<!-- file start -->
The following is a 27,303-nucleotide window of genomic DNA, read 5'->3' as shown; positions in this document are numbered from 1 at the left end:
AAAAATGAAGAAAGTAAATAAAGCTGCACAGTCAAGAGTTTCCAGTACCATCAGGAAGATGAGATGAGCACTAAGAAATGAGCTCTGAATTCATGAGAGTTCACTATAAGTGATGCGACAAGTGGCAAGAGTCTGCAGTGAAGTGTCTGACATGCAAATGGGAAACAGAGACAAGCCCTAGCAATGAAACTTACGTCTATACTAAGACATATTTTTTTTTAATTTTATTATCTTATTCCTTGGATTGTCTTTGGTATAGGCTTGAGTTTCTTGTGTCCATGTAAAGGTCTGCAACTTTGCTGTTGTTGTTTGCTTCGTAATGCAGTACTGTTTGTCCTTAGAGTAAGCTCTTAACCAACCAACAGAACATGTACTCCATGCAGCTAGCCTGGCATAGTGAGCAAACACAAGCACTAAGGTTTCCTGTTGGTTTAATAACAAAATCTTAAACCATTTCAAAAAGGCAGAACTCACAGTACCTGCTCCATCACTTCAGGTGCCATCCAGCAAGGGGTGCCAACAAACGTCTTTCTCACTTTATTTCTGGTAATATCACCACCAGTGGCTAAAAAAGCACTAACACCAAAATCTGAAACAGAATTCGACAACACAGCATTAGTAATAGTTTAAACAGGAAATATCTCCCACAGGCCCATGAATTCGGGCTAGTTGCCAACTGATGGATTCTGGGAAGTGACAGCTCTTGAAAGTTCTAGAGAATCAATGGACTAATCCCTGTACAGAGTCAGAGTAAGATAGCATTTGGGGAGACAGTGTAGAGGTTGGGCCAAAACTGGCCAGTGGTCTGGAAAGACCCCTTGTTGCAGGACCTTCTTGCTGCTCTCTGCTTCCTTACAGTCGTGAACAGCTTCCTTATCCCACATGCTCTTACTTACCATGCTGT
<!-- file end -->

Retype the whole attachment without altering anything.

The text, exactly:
The following is a 27,303-nucleotide window of genomic DNA, read 5'->3' as shown; positions in this document are numbered from 1 at the left end:
AAAAATGAAGAAAGTAAATAAAGCTGCACAGTCAAGAGTTTCCAGTACCATCAGGAAGATGAGATGAGCACTAAGAAATGAGCTCTGAATTCATGAGAGTTCACTATAAGTGATGCGACAAGTGGCAAGAGTCTGCAGTGAAGTGTCTGACATGCAAATGGGAAACAGAGACAAGCCCTAGCAATGAAACTTACGTCTATACTAAGACATATTTTTTTTTAATTTTATTATCTTATTCCTTGGATTGTCTTTGGTATAGGCTTGAGTTTCTTGTGTCCATGTAAAGGTCTGCAACTTTGCTGTTGTTGTTTGCTTCGTAATGCAGTACTGTTTGTCCTTAGAGTAAGCTCTTAACCAACCAACAGAACATGTACTCCATGCAGCTAGCCTGGCATAGTGAGCAAACACAAGCACTAAGGTTTCCTGTTGGTTTAATAACAAAATCTTAAACCATTTCAAAAAGGCAGAACTCACAGTACCTGCTCCATCACTTCAGGTGCCATCCAGCAAGGGGTGCCAACAAACGTCTTTCTCACTTTATTTCTGGTAATATCACCACCAGTGGCTAAAAAAGCACTAACACCAAAATCTGAAACAGAATTCGACAACACAGCATTAGTAATAGTTTAAACAGGAAATATCTCCCACAGGCCCATGAATTCGGGCTAGTTGCCAACTGATGGATTCTGGGAAGTGACAGCTCTTGAAAGTTCTAGAGAATCAATGGACTAATCCCTGTACAGAGTCAGAGTAAGATAGCATTTGGGGAGACAGTGTAGAGGTTGGGCCAAAACTGGCCAGTGGTCTGGAAAGACCCCTTGTTGCAGGACCTTCTTGCTGCTCTCTGCTTCCTTACAGTCGTGAACAGCTTCCTTATCCCACATGCTCTTACTTACCATGCTGT